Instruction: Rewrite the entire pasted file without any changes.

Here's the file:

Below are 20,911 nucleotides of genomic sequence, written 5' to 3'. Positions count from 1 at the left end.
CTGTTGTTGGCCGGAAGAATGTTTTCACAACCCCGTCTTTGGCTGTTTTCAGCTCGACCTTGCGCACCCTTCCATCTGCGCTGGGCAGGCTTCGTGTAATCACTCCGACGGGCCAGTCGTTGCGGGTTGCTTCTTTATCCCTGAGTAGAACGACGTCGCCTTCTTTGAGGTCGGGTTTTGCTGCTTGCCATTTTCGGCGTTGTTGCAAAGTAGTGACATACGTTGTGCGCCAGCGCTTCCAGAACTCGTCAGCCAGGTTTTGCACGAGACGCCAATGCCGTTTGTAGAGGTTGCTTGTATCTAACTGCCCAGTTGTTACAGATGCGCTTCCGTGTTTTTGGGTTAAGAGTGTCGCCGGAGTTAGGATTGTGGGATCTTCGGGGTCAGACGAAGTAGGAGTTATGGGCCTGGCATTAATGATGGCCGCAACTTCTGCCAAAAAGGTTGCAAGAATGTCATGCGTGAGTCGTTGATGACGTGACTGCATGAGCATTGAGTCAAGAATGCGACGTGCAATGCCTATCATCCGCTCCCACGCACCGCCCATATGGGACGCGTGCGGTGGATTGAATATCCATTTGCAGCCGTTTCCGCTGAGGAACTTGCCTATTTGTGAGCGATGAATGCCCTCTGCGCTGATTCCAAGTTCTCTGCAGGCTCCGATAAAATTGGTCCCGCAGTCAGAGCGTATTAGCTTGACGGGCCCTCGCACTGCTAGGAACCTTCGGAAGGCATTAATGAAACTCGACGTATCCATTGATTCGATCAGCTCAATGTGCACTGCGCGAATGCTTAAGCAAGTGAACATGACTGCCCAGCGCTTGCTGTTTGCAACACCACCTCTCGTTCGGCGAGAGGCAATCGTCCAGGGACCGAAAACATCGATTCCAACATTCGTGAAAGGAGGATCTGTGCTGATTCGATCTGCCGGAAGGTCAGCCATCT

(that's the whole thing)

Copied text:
Below are 20,911 nucleotides of genomic sequence, written 5' to 3'. Positions count from 1 at the left end.
CTGTTGTTGGCCGGAAGAATGTTTTCACAACCCCGTCTTTGGCTGTTTTCAGCTCGACCTTGCGCACCCTTCCATCTGCGCTGGGCAGGCTTCGTGTAATCACTCCGACGGGCCAGTCGTTGCGGGTTGCTTCTTTATCCCTGAGTAGAACGACGTCGCCTTCTTTGAGGTCGGGTTTTGCTGCTTGCCATTTTCGGCGTTGTTGCAAAGTAGTGACATACGTTGTGCGCCAGCGCTTCCAGAACTCGTCAGCCAGGTTTTGCACGAGACGCCAATGCCGTTTGTAGAGGTTGCTTGTATCTAACTGCCCAGTTGTTACAGATGCGCTTCCGTGTTTTTGGGTTAAGAGTGTCGCCGGAGTTAGGATTGTGGGATCTTCGGGGTCAGACGAAGTAGGAGTTATGGGCCTGGCATTAATGATGGCCGCAACTTCTGCCAAAAAGGTTGCAAGAATGTCATGCGTGAGTCGTTGATGACGTGACTGCATGAGCATTGAGTCAAGAATGCGACGTGCAATGCCTATCATCCGCTCCCACGCACCGCCCATATGGGACGCGTGCGGTGGATTGAATATCCATTTGCAGCCGTTTCCGCTGAGGAACTTGCCTATTTGTGAGCGATGAATGCCCTCTGCGCTGATTCCAAGTTCTCTGCAGGCTCCGATAAAATTGGTCCCGCAGTCAGAGCGTATTAGCTTGACGGGCCCTCGCACTGCTAGGAACCTTCGGAAGGCATTAATGAAACTCGACGTATCCATTGATTCGATCAGCTCAATGTGCACTGCGCGAATGCTTAAGCAAGTGAACATGACTGCCCAGCGCTTGCTGTTTGCAACACCACCTCTCGTTCGGCGAGAGGCAATCGTCCAGGGACCGAAAACATCGATTCCAACATTCGTGAAAGGAGGATCTGTGCTGATTCGATCTGCCGGAAGGTCAGCCATCT